On Monday, February 22nd, the United States Supreme Court declined to hear a challenge to the legality of the 2020 presidential election in Pennsylvania in the matter of Republican Party of Pennsylvania v. Degraffenreid.
Although the Court had refused to hear challenges to the legality and integrity of the election prior to the certification of the results on January 6th, six of the nine justices determined that the challenges before that Court on Monday had been rendered moot (no longer relevant) as the election had already been decided.
In an unusually scathing dissent to the Court’s ruling, Justice Clarence Thomas criticized his fellow justices and echoed the concerns of many voters:
“The Constitution gives to each state legislature authority to determine the “Manner” of federal elections. Yet both before and after the 2020 election, nonlegislative officials in various States took it upon themselves to set the rules instead. As a result, we received an unusually high number of petitions and emergency applications contesting those changes. The petitions [in this case] present a clear example. The Pennsylvania Legislature established an unambiguous deadline for receiving mail-in ballots: 8 p.m. on election day. Dissatisfied, the Pennsylvania Supreme Court extended that deadline by three days. The court also ordered officials to count ballots received by the new deadline even if there was no evidence—such as a postmark—that the ballots were mailed by election day….The refusal [of the Supreme Court to take this case] is inexplicable.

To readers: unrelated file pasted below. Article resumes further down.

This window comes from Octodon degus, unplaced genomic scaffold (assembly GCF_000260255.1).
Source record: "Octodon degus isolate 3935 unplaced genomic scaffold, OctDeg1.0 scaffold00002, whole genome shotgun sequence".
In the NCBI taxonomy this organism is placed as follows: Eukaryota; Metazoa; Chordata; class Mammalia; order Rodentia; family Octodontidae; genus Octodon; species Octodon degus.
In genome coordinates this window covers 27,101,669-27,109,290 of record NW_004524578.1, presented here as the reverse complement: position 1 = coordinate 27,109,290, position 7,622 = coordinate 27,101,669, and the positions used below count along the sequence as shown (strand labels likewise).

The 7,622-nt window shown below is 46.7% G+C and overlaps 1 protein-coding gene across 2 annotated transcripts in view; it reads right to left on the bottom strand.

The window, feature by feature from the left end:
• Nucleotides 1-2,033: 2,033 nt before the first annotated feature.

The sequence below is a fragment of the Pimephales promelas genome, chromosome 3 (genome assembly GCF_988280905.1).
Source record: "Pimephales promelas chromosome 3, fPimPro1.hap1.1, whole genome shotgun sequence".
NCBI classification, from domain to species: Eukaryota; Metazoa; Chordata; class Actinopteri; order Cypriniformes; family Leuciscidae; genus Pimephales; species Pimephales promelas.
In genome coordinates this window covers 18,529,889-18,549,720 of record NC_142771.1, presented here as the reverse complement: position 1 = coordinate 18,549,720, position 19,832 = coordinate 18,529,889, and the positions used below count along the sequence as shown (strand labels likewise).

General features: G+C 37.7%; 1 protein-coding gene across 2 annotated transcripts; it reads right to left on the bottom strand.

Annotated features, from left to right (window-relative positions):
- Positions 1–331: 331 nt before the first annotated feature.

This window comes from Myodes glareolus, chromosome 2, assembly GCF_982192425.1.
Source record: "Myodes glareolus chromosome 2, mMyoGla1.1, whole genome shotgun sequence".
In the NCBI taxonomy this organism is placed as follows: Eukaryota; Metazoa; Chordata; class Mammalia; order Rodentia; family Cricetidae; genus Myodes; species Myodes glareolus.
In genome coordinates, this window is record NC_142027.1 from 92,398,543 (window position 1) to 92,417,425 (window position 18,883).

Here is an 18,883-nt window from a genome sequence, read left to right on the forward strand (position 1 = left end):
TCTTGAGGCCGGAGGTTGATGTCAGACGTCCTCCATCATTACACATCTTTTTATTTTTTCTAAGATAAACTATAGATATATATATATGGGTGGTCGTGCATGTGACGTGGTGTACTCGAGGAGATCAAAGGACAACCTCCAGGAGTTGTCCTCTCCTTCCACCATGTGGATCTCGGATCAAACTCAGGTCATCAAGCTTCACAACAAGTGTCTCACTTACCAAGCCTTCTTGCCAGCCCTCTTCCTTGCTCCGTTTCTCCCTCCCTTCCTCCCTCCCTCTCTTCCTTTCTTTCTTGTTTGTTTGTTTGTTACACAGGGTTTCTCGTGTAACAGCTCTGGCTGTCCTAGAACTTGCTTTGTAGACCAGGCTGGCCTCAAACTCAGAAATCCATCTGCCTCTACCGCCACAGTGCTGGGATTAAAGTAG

[E]lections enable self-governance only when they include processes that gives citizens (including the losing candidates and their supporters) confidence in the fairness of the election…Unclear rules threaten to undermine this system. They sow confusion and ultimately dampen confidence in the integrity and fairness of elections.
By doing nothing, we invite further confusion and erosion of voter confidence. Our fellow citizens deserve better and expect more of us. I respectfully dissent.”